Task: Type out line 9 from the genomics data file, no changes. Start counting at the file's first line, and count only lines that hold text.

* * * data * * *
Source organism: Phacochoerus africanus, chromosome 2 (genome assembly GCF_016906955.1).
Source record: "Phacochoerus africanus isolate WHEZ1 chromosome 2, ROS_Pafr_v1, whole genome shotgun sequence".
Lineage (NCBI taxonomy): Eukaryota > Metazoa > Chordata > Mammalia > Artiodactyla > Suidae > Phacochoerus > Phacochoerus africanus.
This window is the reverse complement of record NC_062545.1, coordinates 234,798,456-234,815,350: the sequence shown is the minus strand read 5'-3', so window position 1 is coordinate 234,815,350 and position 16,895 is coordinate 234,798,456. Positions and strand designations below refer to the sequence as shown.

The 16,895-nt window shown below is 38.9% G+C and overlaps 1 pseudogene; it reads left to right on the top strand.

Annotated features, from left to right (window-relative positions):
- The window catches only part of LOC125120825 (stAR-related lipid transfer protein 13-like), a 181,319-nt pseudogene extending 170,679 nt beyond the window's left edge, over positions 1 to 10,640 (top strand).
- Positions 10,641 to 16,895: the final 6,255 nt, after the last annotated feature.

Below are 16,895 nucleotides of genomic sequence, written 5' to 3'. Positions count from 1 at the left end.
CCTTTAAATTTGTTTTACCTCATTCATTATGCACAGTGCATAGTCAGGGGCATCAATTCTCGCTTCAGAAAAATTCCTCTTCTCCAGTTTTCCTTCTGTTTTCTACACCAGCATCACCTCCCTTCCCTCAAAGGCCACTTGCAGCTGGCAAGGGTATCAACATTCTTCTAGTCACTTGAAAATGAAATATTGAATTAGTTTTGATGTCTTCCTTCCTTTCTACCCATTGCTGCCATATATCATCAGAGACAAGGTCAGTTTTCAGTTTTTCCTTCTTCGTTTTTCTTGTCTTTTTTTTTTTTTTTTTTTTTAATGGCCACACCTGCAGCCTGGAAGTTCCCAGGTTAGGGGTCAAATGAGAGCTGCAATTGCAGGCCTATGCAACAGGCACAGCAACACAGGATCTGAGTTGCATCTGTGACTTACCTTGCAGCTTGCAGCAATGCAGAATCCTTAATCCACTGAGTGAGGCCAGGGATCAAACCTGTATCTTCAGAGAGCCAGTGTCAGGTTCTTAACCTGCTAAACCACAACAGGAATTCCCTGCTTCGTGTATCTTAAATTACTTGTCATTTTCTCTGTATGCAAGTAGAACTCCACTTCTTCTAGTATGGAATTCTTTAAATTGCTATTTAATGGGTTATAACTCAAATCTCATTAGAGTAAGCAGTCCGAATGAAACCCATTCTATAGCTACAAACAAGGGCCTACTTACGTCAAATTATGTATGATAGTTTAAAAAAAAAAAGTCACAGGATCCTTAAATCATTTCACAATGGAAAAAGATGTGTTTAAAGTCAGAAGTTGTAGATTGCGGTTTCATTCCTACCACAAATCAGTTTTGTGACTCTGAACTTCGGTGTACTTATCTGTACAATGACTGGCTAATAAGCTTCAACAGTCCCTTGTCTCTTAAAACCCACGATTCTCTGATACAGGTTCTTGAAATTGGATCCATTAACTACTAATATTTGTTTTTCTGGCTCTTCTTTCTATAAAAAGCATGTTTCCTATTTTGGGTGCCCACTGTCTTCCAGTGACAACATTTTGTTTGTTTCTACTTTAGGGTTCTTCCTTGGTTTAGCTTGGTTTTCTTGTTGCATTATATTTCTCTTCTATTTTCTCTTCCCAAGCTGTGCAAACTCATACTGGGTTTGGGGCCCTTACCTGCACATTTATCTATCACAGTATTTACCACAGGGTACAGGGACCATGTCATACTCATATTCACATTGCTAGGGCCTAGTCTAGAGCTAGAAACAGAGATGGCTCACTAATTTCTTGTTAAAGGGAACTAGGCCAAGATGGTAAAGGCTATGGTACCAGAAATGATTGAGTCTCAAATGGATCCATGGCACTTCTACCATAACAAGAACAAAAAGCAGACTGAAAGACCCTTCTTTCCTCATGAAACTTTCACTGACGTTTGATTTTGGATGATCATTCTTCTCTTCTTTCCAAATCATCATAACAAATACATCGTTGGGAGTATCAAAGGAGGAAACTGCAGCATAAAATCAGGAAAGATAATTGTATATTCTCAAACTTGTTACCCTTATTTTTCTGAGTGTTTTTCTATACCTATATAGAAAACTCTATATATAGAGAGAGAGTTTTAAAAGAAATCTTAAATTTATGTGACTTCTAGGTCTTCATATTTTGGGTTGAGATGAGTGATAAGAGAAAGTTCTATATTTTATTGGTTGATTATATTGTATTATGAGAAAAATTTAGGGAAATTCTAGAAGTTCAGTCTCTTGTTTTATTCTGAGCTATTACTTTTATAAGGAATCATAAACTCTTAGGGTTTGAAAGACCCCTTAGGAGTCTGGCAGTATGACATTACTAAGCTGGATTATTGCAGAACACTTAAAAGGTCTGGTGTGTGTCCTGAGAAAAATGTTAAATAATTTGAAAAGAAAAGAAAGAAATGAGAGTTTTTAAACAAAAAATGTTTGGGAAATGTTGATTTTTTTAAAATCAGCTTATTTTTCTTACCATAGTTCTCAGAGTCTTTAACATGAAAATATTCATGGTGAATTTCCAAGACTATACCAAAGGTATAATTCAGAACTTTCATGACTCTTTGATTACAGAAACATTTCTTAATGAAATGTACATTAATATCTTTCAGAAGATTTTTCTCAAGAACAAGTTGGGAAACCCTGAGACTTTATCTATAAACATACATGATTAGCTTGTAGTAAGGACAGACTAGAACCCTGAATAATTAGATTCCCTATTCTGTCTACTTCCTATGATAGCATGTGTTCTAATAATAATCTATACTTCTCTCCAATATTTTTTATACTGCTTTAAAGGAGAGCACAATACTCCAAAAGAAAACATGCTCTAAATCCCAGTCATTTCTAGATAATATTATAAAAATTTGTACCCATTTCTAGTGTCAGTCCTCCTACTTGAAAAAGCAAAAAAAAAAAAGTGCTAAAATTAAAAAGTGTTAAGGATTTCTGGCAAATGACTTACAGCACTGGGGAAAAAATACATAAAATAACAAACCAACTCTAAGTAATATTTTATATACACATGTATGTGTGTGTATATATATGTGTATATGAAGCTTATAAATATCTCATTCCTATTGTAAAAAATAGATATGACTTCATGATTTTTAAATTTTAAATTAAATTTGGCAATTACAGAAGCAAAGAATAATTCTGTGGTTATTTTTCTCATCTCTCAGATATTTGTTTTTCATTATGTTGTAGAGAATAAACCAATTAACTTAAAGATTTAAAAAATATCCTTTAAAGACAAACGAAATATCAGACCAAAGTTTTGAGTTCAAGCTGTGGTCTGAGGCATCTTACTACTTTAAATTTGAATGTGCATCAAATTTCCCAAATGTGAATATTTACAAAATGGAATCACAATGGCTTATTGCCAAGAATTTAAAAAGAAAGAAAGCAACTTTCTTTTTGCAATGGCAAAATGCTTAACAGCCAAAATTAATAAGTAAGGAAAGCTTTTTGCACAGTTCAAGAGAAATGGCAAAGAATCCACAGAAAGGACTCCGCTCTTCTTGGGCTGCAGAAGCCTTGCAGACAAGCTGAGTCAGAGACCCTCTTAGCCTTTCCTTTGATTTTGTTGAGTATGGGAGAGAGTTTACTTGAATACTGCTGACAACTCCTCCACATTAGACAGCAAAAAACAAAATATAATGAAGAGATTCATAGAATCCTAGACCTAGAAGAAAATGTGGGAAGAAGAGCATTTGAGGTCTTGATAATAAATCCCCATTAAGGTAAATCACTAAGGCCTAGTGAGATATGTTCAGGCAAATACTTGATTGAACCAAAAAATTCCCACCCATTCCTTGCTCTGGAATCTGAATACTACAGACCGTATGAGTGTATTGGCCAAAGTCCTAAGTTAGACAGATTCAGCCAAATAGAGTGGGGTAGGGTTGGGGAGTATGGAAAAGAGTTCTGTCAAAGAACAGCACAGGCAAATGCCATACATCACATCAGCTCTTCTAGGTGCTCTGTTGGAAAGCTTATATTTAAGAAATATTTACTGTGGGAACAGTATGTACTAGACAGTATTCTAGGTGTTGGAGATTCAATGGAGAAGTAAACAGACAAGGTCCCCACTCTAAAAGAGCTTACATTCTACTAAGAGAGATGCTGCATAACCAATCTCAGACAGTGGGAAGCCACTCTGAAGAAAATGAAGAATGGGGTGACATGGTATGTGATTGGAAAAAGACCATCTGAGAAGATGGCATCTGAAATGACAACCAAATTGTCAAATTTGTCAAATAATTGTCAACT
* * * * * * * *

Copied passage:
Below are 16,895 nucleotides of genomic sequence, written 5' to 3'. Positions count from 1 at the left end.